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    Namrata
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    The ability to focus and finish a job is a real challenge for a preschooler because he’s still learning how to stick with a task Kids this age are just beginning to learn how to rely on themselves. Your job as a parent is to nurture the skills that will help your child transition from helpless to tenacious.
    At this age, skills and abilities vary greatly from child to child, and your preschooler may be feeling the kiddie version of not being able to keep up with the others. Suddenly, your child is seeing her friend do things that she may not be able to do yet — like ride a tricycle or write her name. That sense of discouragement could be at the heart of a child’s tendency to throw up her hands when things get challenging, so it’s a good idea to say something empathetic like, ‘When I was your age, I had a hard time riding a bike too, but I practiced every day and finally I just took off!'” This will help focus your child’s attention on the effort everyone has to make to learn something new — even you.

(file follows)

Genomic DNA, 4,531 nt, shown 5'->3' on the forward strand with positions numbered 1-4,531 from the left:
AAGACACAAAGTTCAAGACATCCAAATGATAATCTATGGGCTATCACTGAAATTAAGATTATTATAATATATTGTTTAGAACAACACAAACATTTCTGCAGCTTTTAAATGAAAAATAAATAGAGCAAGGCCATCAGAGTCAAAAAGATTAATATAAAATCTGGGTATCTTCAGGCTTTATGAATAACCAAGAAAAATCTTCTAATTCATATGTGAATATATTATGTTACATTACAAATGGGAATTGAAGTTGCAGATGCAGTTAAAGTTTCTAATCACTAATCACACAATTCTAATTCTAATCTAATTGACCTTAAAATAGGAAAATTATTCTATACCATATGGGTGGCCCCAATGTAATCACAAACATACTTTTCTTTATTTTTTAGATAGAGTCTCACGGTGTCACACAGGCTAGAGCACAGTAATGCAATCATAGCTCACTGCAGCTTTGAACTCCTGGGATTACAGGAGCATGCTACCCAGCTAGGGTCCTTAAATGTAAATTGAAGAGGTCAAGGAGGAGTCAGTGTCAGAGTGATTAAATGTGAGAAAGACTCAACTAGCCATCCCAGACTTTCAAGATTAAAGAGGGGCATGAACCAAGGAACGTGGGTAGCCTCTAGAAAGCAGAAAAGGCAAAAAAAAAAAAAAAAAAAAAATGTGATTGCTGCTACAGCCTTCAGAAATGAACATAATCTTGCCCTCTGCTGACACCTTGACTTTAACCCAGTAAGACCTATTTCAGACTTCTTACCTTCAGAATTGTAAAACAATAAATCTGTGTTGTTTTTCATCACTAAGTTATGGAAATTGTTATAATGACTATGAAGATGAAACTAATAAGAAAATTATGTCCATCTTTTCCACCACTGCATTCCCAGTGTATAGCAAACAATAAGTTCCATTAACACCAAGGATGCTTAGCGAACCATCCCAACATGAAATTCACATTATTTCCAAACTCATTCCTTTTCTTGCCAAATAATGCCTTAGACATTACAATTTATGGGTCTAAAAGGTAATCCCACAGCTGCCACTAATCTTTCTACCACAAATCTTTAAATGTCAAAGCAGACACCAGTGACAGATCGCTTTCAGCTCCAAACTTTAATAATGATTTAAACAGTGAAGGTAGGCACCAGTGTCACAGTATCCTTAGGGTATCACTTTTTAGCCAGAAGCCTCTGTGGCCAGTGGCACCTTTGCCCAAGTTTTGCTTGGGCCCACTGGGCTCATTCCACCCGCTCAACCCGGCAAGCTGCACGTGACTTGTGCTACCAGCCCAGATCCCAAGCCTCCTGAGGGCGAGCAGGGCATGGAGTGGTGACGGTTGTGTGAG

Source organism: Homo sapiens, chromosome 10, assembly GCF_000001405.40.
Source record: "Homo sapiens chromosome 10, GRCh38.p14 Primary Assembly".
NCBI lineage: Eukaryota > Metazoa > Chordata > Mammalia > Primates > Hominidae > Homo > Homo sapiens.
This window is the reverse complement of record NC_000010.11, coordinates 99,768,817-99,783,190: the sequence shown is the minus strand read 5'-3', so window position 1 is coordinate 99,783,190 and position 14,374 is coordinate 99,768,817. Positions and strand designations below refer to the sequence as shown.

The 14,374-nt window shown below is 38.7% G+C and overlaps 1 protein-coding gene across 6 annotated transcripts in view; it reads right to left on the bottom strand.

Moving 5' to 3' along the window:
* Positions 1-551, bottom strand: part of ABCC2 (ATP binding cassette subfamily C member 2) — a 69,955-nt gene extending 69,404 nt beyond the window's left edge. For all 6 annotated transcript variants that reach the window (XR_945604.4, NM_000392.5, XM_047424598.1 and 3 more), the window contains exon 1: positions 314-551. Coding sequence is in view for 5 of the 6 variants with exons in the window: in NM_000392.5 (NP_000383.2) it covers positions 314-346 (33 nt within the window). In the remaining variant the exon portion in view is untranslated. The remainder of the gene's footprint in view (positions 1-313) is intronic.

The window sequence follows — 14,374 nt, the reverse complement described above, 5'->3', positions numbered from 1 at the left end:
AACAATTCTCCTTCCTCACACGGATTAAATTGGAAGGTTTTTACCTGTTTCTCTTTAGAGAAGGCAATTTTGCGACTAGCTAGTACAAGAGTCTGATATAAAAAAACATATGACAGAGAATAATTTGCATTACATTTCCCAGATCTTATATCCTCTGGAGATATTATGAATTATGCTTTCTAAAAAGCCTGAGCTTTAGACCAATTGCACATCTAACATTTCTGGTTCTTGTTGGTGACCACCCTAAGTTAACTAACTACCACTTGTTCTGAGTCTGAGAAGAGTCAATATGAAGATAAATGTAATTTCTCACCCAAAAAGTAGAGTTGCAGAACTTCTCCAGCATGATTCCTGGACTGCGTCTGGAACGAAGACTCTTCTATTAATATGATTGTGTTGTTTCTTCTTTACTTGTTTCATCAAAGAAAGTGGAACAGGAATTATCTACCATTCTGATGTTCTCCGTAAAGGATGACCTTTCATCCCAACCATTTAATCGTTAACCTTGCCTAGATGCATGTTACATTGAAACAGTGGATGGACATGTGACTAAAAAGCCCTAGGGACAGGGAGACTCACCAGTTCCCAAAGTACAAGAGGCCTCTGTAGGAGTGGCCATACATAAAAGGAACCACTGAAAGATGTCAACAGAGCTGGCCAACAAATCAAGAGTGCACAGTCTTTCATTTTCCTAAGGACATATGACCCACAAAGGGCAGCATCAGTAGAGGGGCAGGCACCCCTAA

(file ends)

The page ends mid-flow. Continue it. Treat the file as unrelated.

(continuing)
Stop Swooping In
    Your desire to rescue your child from frustration born from a toppled Lego masterpiece or a train track that won’t connect is natural — but totally counterproductive when it comes to teaching him tenacity.

    Teach him to “reboot” by putting his hands in his lap and taking a slow, deep inhale and exhale before he takes another go at his project. If he’s still feeling thwarted, suggest getting up for a drink of water, or doing a big reach-for-the-sky stretch to help move himself into “ready to conquer” zone.

    Your job is to model the benefits, as well as the joys, of self-reliance. If you’re frustrated because you can’t get your pictures uploaded to your Facebook page, get lost even though you’re following the GPS directions, or once again have forgotten one of the key ingredients you need for what you’re about to make for dinner, get your sense of humor on and let your child see you pull it together — it might be just the moment to teach your kid that fabled mantra: I think I can, I think I can, I know I can.

    How many of us do all this???
    Did the article help?

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